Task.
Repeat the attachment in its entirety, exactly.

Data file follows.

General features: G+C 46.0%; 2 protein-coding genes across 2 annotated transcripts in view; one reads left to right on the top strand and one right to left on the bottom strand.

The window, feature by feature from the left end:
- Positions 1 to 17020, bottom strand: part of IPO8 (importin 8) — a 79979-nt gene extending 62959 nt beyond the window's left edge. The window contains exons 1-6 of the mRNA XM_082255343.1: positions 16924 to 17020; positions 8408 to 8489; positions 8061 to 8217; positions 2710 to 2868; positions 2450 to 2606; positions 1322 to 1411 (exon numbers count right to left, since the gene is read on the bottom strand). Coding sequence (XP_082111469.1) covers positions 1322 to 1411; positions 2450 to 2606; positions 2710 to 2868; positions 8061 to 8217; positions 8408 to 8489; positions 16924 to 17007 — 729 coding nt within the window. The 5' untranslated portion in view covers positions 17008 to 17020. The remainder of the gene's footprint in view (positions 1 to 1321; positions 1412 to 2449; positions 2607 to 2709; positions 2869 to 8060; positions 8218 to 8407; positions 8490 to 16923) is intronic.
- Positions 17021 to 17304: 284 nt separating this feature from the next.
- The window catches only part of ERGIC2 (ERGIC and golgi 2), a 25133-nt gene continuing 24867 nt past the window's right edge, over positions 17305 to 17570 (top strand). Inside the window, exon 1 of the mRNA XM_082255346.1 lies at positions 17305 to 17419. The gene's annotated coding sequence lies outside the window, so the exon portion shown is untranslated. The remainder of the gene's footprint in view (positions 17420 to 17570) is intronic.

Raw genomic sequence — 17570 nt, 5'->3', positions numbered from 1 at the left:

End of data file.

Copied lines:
General features: G+C 46.0%; 2 protein-coding genes across 2 annotated transcripts in view; one reads left to right on the top strand and one right to left on the bottom strand.

The window, feature by feature from the left end:
- Positions 1 to 17020, bottom strand: part of IPO8 (importin 8) — a 79979-nt gene extending 62959 nt beyond the window's left edge. The window contains exons 1-6 of the mRNA XM_082255343.1: positions 16924 to 17020; positions 8408 to 8489; positions 8061 to 8217; positions 2710 to 2868; positions 2450 to 2606; positions 1322 to 1411 (exon numbers count right to left, since the gene is read on the bottom strand). Coding sequence (XP_082111469.1) covers positions 1322 to 1411; positions 2450 to 2606; positions 2710 to 2868; positions 8061 to 8217; positions 8408 to 8489; positions 16924 to 17007 — 729 coding nt within the window. The 5' untranslated portion in view covers positions 17008 to 17020. The remainder of the gene's footprint in view (positions 1 to 1321; positions 1412 to 2449; positions 2607 to 2709; positions 2869 to 8060; positions 8218 to 8407; positions 8490 to 16923) is intronic.
- Positions 17021 to 17304: 284 nt separating this feature from the next.
- The window catches only part of ERGIC2 (ERGIC and golgi 2), a 25133-nt gene continuing 24867 nt past the window's right edge, over positions 17305 to 17570 (top strand). Inside the window, exon 1 of the mRNA XM_082255346.1 lies at positions 17305 to 17419. The gene's annotated coding sequence lies outside the window, so the exon portion shown is untranslated. The remainder of the gene's footprint in view (positions 17420 to 17570) is intronic.

Raw genomic sequence — 17570 nt, 5'->3', positions numbered from 1 at the left: